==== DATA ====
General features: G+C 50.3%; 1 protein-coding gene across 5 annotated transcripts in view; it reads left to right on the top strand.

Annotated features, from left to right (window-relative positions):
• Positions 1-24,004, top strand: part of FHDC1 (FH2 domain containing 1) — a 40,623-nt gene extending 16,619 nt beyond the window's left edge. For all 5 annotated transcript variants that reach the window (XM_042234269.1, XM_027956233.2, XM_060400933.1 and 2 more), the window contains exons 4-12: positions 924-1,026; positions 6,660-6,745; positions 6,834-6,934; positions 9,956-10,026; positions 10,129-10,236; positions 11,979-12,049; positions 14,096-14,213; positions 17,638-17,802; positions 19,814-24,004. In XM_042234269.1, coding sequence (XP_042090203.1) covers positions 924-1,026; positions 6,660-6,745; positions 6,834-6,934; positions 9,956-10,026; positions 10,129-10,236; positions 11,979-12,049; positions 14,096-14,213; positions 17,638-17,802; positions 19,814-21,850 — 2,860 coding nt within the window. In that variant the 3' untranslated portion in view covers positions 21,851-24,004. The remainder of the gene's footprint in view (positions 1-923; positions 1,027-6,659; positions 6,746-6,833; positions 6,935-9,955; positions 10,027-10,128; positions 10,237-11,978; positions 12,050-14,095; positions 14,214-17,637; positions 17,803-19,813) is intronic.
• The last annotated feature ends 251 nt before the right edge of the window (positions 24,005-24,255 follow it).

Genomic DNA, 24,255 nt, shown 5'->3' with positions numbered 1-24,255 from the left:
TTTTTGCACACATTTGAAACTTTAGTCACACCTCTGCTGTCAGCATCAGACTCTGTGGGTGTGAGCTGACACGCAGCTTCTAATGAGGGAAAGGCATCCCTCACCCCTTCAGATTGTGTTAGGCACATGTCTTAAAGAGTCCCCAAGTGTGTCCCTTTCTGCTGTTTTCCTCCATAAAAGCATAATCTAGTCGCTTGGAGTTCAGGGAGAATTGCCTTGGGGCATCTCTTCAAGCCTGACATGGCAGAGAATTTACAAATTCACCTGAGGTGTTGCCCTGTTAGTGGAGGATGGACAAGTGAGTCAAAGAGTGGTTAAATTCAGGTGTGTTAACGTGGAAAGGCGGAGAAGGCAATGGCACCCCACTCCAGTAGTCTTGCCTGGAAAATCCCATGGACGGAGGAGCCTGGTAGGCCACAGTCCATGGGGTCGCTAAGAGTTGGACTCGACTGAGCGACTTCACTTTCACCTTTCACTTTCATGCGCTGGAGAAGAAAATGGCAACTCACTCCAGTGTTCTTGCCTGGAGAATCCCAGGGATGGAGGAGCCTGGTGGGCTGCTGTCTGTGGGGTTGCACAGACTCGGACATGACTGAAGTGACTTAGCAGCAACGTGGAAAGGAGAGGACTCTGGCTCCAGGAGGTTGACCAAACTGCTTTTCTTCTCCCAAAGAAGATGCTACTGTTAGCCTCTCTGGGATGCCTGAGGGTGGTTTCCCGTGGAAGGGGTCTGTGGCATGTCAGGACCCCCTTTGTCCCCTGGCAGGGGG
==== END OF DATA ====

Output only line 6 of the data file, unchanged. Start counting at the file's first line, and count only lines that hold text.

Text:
TTTTTGCACACATTTGAAACTTTAGTCACACCTCTGCTGTCAGCATCAGACTCTGTGGGTGTGAGCTGACACGCAGCTTCTAATGAGGGAAAGGCATCCCTCACCCCTTCAGATTGTGTTAGGCACATGTCTTAAAGAGTCCCCAAGTGTGTCCCTTTCTGCTGTTTTCCTCCATAAAAGCATAATCTAGTCGCTTGGAGTTCAGGGAGAATTGCCTTGGGGCATCTCTTCAAGCCTGACATGGCAGAGAATTTACAAATTCACCTGAGGTGTTGCCCTGTTAGTGGAGGATGGACAAGTGAGTCAAAGAGTGGTTAAATTCAGGTGTGTTAACGTGGAAAGGCGGAGAAGGCAATGGCACCCCACTCCAGTAGTCTTGCCTGGAAAATCCCATGGACGGAGGAGCCTGGTAGGCCACAGTCCATGGGGTCGCTAAGAGTTGGACTCGACTGAGCGACTTCACTTTCACCTTTCACTTTCATGCGCTGGAGAAGAAAATGGCAACTCACTCCAGTGTTCTTGCCTGGAGAATCCCAGGGATGGAGGAGCCTGGTGGGCTGCTGTCTGTGGGGTTGCACAGACTCGGACATGACTGAAGTGACTTAGCAGCAACGTGGAAAGGAGAGGACTCTGGCTCCAGGAGGTTGACCAAACTGCTTTTCTTCTCCCAAAGAAGATGCTACTGTTAGCCTCTCTGGGATGCCTGAGGGTGGTTTCCCGTGGAAGGGGTCTGTGGCATGTCAGGACCCCCTTTGTCCCCTGGCAGGGGG